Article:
Featured Deep Sky Objects
Aldebaran / Hyades Star Cluster

Deep Sky Object Chart | El Nath | Lambda Tauri
| NGC 1555 | Crab Nebula | Pleiades
| NGC 1514 | NGC 1647 | NGC 1746

Aldebaran is NOT to be confused with the fictional "Alderaan", ill-fated home planet of Princess Leia in Star Wars. Aldebaran is Taurus's leading star in the sense that it is the brightest luminary therein, and in fact the 13th brightest in the entire sky - but its name is derived from the Arabic "Al Dabaran", meaning 'the follower', as Aldebaran follows the spectacular Pleiades star cluster as they rise in the east on winter evenings. Aldebaran is an orange giant sun, 68 light-years distant, outshining our modest star by a factor of 125. The star is estimated to be 40 times as large as ours as well.

The "V" shaped star cluster seeming to surround Aldebaran is in fact beyond it - lying 130 light -years from us and twice as remote. The alignment is by chance only. Marking the horns of the mythological bull, the Hyades were well known since antiquity, often associated with wet and stormy weather. In mythology, the Hyades were the daughters of Atlas and the half-sisters of the Pleiades (clustered nearby in the sky). Astronomers today pay particular attention to the Hyades because they seem to be one of the nearest star clusters to us in our galaxy. More than 130 member stars are known, spread over a much larger area than just the central group we notice in Taurus; in fact, the outlying members form what is known as the "Taurus Stream", and includes brilliant Capella in Auriga and even Cor Caroli, a springtime star halfway across the sky. The Hyades seem to cover so much territory not because they are especially large, but because we are nearly within them - the "V" is merely the center of this extended stellar family.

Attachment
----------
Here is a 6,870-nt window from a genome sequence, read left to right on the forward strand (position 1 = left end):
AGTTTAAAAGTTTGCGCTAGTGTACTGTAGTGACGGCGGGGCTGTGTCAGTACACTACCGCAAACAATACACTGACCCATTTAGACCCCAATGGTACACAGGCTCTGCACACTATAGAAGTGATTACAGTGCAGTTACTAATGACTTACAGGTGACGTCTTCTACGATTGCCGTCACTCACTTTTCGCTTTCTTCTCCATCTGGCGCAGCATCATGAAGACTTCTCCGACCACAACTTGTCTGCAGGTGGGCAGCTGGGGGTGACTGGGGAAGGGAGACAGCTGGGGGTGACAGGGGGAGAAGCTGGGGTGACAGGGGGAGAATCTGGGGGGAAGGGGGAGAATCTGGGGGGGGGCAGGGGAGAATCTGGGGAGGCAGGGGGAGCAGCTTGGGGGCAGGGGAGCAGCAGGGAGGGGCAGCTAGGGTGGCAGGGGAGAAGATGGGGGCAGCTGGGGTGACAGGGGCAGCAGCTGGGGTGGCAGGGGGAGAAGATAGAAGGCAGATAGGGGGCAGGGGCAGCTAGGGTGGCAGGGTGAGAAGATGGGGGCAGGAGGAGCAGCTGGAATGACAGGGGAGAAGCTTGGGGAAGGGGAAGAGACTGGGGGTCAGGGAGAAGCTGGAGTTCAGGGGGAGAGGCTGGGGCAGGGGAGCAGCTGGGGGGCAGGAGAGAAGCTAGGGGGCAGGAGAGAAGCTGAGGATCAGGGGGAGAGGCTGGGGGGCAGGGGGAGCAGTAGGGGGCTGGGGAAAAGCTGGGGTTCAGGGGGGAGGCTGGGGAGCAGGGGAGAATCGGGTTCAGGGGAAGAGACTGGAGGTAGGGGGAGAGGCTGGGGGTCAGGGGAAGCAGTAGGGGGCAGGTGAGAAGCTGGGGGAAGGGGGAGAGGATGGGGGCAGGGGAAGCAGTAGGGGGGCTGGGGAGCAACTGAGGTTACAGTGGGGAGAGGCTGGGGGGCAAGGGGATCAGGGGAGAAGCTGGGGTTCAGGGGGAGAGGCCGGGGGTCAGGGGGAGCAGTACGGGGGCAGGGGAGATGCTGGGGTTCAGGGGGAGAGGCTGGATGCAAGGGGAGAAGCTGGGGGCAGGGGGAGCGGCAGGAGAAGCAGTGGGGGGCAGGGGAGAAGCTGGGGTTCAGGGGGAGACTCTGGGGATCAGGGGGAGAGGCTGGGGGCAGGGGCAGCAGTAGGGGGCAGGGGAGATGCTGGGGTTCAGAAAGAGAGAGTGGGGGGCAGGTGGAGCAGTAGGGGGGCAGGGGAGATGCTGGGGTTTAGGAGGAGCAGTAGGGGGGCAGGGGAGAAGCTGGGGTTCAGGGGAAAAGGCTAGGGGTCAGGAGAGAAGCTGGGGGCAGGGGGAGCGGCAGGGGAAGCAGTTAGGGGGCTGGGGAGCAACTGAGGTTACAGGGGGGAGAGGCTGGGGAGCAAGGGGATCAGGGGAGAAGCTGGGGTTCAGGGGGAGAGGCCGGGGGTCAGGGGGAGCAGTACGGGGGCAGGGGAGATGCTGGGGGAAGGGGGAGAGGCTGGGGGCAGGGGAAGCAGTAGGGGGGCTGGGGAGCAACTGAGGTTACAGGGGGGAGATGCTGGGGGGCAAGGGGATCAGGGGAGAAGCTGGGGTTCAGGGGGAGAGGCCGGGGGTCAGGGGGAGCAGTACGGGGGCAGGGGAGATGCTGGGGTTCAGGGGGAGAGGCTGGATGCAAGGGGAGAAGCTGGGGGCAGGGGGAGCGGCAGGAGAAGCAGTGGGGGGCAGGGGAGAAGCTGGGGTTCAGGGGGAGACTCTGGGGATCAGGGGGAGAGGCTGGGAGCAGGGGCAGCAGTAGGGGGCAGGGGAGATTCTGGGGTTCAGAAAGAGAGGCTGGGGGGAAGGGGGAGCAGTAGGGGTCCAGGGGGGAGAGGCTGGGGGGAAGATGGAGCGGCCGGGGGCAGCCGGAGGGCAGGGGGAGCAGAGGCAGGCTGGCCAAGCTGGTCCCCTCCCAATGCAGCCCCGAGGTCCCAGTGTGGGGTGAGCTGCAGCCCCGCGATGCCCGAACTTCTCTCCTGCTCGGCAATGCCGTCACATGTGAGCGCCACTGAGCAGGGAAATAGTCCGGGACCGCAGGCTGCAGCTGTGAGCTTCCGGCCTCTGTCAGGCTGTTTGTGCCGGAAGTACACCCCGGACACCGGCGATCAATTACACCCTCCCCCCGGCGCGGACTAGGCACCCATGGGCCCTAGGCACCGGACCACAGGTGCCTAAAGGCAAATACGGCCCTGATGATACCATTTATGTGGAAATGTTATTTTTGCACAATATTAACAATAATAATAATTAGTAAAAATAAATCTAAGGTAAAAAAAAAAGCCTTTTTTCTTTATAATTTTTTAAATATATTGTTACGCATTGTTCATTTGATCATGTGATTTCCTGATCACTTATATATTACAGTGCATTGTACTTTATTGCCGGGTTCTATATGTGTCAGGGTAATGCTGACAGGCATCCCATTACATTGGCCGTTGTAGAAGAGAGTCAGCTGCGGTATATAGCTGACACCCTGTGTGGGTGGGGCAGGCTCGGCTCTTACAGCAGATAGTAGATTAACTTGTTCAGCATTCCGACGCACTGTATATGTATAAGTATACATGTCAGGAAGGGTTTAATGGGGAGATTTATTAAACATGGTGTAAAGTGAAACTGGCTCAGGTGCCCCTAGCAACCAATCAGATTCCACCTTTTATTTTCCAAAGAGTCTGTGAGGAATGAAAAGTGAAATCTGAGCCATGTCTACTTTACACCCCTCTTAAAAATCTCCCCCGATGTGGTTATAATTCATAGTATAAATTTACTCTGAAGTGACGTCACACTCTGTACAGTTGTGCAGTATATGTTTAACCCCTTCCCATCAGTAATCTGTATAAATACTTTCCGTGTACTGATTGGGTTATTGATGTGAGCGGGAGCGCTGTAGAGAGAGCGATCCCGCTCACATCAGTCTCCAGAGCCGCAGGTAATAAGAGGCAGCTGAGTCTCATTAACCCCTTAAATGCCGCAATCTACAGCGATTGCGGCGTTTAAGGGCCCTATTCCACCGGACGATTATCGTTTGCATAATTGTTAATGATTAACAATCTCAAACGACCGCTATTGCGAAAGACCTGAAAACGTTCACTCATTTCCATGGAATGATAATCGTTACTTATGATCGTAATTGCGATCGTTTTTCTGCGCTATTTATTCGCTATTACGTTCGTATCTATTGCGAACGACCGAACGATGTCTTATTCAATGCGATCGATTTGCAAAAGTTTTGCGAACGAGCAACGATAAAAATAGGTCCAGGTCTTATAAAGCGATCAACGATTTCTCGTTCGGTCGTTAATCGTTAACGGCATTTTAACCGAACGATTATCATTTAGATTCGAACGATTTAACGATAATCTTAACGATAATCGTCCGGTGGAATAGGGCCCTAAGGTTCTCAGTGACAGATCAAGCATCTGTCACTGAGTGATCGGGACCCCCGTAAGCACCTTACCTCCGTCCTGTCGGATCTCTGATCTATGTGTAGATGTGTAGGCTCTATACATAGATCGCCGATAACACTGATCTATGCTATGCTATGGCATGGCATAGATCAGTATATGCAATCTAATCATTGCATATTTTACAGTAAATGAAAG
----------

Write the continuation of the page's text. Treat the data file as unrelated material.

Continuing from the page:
Note that Hind's Variable Nebula (described later) is just north of the Hyades.

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